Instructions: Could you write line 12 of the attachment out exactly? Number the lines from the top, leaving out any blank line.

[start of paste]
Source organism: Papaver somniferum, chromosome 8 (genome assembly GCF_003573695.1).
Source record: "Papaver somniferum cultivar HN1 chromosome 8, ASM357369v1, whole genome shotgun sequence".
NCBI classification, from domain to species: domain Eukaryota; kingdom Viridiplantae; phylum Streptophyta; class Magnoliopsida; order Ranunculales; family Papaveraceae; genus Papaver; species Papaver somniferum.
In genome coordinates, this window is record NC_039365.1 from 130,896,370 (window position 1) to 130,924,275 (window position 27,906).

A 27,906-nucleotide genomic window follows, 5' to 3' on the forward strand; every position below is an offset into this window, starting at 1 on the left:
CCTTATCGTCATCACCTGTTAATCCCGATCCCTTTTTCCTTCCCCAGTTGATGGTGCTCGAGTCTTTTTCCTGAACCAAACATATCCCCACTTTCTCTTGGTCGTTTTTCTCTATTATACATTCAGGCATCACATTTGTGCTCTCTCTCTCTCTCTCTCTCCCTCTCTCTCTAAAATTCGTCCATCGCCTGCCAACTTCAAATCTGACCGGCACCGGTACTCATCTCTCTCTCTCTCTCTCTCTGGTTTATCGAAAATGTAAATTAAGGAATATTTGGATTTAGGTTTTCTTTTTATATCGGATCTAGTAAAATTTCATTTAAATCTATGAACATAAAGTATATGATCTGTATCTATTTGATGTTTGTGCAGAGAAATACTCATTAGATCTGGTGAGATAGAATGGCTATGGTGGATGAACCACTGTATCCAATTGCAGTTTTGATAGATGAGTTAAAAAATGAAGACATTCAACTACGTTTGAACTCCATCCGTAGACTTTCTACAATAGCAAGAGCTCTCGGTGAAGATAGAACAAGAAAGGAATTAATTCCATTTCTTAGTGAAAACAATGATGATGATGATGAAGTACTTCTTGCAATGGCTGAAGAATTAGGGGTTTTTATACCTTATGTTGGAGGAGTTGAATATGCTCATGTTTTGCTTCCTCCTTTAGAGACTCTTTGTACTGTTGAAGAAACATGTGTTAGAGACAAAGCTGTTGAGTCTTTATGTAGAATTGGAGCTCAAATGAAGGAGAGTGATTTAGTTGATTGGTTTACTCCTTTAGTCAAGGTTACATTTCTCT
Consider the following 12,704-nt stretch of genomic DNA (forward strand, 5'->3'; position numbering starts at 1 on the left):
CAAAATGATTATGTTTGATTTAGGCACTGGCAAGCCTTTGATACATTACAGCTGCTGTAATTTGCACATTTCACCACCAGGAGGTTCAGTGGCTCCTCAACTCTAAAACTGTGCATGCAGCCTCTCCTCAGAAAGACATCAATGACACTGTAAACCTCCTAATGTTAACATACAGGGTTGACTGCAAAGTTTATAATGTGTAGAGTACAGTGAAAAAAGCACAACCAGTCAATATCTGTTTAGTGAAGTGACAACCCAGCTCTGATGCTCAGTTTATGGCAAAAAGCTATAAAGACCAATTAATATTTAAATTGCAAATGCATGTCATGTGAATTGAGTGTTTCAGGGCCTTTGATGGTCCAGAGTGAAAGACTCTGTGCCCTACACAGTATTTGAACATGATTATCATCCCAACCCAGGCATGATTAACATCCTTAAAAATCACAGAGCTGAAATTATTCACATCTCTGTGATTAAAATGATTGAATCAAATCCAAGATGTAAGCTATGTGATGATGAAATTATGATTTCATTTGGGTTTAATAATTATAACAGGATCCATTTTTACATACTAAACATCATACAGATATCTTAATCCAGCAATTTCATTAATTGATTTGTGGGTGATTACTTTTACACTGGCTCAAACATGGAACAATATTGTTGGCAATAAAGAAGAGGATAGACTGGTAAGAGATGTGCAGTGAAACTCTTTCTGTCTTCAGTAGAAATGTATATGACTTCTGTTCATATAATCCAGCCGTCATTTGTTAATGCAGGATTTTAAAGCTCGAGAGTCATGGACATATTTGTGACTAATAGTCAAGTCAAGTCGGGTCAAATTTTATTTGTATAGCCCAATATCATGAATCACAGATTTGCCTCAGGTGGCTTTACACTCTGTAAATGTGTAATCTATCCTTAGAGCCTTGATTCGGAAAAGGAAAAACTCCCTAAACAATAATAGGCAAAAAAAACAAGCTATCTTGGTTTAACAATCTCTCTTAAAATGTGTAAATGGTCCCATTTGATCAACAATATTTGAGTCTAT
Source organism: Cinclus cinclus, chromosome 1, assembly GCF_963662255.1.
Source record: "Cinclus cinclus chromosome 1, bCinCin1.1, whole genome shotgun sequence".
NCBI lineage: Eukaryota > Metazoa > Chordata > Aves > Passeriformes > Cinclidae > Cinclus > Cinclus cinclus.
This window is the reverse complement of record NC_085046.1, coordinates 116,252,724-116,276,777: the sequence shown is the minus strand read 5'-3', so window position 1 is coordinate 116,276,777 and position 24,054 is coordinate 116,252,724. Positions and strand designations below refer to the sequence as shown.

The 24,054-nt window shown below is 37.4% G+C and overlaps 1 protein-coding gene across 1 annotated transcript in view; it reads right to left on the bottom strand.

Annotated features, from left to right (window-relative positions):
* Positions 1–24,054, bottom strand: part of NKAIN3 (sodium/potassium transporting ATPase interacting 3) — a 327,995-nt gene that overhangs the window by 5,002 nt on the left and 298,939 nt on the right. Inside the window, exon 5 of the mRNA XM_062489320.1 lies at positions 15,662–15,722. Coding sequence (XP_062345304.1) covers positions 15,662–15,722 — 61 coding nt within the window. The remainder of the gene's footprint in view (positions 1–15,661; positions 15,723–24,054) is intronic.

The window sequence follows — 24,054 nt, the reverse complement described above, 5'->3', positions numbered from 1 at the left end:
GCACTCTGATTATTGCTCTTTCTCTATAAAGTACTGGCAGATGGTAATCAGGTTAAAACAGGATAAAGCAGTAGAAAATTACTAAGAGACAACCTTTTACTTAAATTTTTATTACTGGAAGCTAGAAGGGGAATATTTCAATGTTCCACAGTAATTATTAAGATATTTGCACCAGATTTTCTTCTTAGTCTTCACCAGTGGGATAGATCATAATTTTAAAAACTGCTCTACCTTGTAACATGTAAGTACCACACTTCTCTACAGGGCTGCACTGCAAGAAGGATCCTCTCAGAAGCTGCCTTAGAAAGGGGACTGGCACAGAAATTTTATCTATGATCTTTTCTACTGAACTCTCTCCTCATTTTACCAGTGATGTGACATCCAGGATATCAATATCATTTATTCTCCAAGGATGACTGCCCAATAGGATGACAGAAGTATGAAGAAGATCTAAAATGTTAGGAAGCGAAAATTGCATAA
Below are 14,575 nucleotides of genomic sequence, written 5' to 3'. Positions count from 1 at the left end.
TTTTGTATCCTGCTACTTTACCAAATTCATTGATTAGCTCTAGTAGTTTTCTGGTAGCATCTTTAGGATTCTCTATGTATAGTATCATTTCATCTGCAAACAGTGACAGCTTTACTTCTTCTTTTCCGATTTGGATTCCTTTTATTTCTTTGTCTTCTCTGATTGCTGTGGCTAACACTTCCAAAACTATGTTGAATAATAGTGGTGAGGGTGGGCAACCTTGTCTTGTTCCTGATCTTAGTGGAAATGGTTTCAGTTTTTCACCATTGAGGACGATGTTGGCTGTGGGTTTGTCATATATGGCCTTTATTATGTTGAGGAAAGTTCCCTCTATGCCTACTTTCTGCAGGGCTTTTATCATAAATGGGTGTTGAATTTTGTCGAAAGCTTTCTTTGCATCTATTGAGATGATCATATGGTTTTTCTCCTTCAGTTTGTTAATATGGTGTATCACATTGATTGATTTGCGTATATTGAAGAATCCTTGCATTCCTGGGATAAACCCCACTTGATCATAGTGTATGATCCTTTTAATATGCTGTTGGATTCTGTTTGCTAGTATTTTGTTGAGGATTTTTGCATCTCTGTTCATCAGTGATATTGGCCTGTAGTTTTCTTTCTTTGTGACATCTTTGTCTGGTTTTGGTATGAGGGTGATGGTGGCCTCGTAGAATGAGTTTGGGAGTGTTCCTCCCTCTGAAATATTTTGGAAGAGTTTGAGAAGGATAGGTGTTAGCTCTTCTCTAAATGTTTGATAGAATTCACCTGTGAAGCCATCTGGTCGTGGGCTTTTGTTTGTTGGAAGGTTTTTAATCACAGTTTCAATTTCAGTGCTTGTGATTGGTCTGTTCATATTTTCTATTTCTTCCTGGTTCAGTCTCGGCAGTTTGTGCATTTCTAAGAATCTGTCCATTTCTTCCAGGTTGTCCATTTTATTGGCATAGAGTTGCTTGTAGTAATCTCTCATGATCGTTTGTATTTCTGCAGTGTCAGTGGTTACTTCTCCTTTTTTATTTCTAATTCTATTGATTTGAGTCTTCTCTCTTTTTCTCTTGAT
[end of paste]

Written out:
This window is the reverse complement of record NC_085046.1, coordinates 116,252,724-116,276,777: the sequence shown is the minus strand read 5'-3', so window position 1 is coordinate 116,276,777 and position 24,054 is coordinate 116,252,724. Positions and strand designations below refer to the sequence as shown.